• Start: Wilton Road Car Park, Ross-on-Wye.
  • End: Wilton Road Car Park, Ross-on-Wye.
  • Country: England
  • County: Herefordshire
  • Type: Country
  • Nearest pub: Numerous cafes and pubs in Ross. Cream teas at Broome Farm, tel: 01989 567232
  • Ordnance Survey: OS map; Outdoor Leisure 14
  • Difficulty: Easy
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Black Labrador Ben assisted by his owners Jenny and David Collin of Ross Ramblers has compiled a booklet of eight dog-friendly walks with no stiles to support the Ross Walkers are Welcome project. Here is one of them

Bridstow Walk

Start/parking: Wilton Road Car Park, Ross-on-Wye.
Grid Ref; SO593239
Map: OS map; Outdoor Leisure 14
Distance: 4-5 miles.
Grade: Leisurely
Nearest town: Ross-on-Wye
Refreshments: Numerous cafes and pubs in Ross. Cream teas at Broome Farm, tel: 01989 567232
Public toilets: In Wye Street adjacent to Bandstand, opposite The Riverside Inn
Public Transport: No.37 bus runs between Ross and Hereford via Pool Mill, No.38 bus runs between Ross and Hereford along the A49
Full details at or tel: 01432 260211

The walk starts by the lovely River Wye and passes the ancient ruined Wilton Castle on its way to the attractive village church in Bridstow. The usual walk is a leisurely there and back of around four miles but it is possible to extend the route to Broome Farm or to shorten it by catching a bus back to Ross. Most of the route follows the Herefordshire Trail, a circular walk of about 154 miles, all within the County of Herefordshire, devised by the Hereford Group of the Ramblers. Copies of the Trail book can be purchased locally in Tourist Information Centres, bookshops or ring 01432 264374.

This is a dog-friendly walk with two easily negotiable stiles and one less-friendly stile, two of which are planned to be replaced with gates during 2010. Always remember the Countryside Code when taking your dog on a walk.

In particular:

  • By law, you must control your dog so that it does not disturb or scare farm animals or wildlife.

  • As a general rule, keep your dog on a lead if you cannot rely on its obedience and always when in a field containing livestock.

  • Everyone knows how unpleasant dog mess is and how it can cause infections, so always clean up after your dog and get rid of the mess responsibly.

One of the paths followed by this walk is a permissive path so please respect the farmers fields when following the marked route.

1. Leave the Wilton Road car park, cross the road and walk towards the riverbank. At the river turn left and continue downstream along the bank to Wilton Bridge. Climb a short flight of steps and cross the bridge. The six-arched red sandstone bridge was completed in 1600 and was a toll bridge linking Wilton to Ross-on-Wye. The sun dial was installed in 1712, originally on the opposite side of the bridge. It was moved in 1939 when the bridge was widened and strengthened to cope with increased wartime traffic. Local residents still await its restoration to its pre-war state.

2. Take the public footpath on the right onto the riverbank, keep left and pass through a metal gate and over a footbridge to the right. At the end of the footbridge go through a kissing gate and turn sharp left past the ruined castle walls then left over another footbridge. Wilton Castle was probably built in the 11th century on a site that commanded views of two roads and the river and was one of many that served to police the Anglo-Welsh border. The castle was set on fire in 1642 during the Civil War, the current owners and English heritage have spent several years in tidying the site and restoring parts of the ruins. It is open to the public on a limited basis during summer months. Leave the castle boundary and follow the permissive footpath to the right. Keep the brook on your right and go through the tunnel under the A40.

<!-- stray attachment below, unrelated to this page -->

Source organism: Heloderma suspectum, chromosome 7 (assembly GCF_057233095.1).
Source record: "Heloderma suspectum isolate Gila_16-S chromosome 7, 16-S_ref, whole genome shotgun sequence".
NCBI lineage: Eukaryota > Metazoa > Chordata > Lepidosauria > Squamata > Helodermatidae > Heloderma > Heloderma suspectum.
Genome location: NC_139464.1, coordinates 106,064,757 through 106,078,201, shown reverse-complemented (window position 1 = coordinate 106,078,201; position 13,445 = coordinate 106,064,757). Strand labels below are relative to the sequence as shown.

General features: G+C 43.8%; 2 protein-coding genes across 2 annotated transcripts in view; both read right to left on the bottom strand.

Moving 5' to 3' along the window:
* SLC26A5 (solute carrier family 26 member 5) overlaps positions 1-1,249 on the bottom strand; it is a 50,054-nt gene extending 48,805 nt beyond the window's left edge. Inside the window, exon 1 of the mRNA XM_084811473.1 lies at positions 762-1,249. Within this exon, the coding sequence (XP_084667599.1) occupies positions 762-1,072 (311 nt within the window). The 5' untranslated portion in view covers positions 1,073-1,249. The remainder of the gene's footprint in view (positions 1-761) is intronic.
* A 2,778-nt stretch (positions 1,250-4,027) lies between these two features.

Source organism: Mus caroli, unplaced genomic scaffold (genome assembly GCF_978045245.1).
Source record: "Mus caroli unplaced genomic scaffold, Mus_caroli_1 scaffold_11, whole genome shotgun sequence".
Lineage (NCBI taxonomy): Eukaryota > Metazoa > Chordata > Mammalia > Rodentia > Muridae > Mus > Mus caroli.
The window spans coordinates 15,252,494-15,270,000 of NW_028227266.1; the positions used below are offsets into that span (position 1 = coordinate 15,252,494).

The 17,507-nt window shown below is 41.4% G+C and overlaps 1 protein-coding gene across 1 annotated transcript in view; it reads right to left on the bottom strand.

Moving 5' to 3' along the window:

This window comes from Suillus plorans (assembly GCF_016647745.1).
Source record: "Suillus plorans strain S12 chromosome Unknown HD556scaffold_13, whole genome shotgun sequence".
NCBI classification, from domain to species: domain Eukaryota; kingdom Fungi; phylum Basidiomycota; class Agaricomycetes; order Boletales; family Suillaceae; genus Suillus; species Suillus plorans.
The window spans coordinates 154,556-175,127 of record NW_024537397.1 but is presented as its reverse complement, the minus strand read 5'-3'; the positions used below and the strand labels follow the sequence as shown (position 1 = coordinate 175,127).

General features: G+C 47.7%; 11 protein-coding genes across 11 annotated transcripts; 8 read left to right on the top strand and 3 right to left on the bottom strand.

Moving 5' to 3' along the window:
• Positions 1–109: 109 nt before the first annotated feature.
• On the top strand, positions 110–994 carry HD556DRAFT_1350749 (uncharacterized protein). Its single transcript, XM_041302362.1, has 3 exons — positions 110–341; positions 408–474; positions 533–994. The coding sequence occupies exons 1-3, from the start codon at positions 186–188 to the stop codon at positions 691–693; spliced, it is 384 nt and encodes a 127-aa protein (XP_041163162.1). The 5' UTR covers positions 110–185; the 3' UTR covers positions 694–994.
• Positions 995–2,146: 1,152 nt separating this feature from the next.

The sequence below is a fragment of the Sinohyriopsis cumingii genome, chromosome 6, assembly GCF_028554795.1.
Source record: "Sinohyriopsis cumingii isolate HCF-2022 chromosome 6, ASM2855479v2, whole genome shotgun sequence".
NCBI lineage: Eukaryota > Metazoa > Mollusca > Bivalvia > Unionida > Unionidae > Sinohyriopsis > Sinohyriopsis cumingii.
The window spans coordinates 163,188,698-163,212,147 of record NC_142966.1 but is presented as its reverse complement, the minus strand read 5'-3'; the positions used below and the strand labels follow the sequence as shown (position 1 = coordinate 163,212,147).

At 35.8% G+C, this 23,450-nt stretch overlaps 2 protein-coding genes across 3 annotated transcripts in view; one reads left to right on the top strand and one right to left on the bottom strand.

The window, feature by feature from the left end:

3. On exiting the tunnel turn sharp left up the slope parallel to the road and regain the public footpath at the top. Turn right at the top of the slope and, keeping the fences and hedges on the left go over a stile, through the gate of Greenoak Lodge and onto a farm drive. After 30 yards go over a stile into the field on the left and cross the field to another stile (the less-friendly one). Continue to the far side of the field and enter Bridstow churchyard through a kissing gate. A church has existed on this site since before the arrival of the Normans. The tower dates from the late 14th century and is the only part which is original, the rest of the church having been rebuilt in 1862. The chancel arch, the east window and two arches built into the north wall of the chancel were recycled from the earlier building.

4. After visiting the church, exit the churchyard, cross the road, pass through two kissing gates and continue along the field edge to Pool Mill. Retracing your steps from here back to Ross makes a walk of around 4 miles. To return to Ross by bus either catch the37 which stops close to the end of the footpath at Pool Mill or walk back to Bridstow Church turning right on reaching the road and walking up to the A49 past the school and catching the 38.

5. For a longer walk continue along the lane to the right and follow the signs for Broome Farm where delicious cream teas are available during the summer months. Cider tours and tastings are also available during longer periods of the year. After visiting Broome Farm one can again retrace ones steps to Ross (around five miles in total) or walk further along the lane to the A49 6. and catch the 38 bus service from Peterstow.

This walk is adapted from one of Bens Favourite Walks contained in the booklet A Guide to Dog-friendly Walks in and around Ross-on-Wye published by the Ross-on-Wye Walkers are Welcome Group and available from the Ross Tourist Information Centre.

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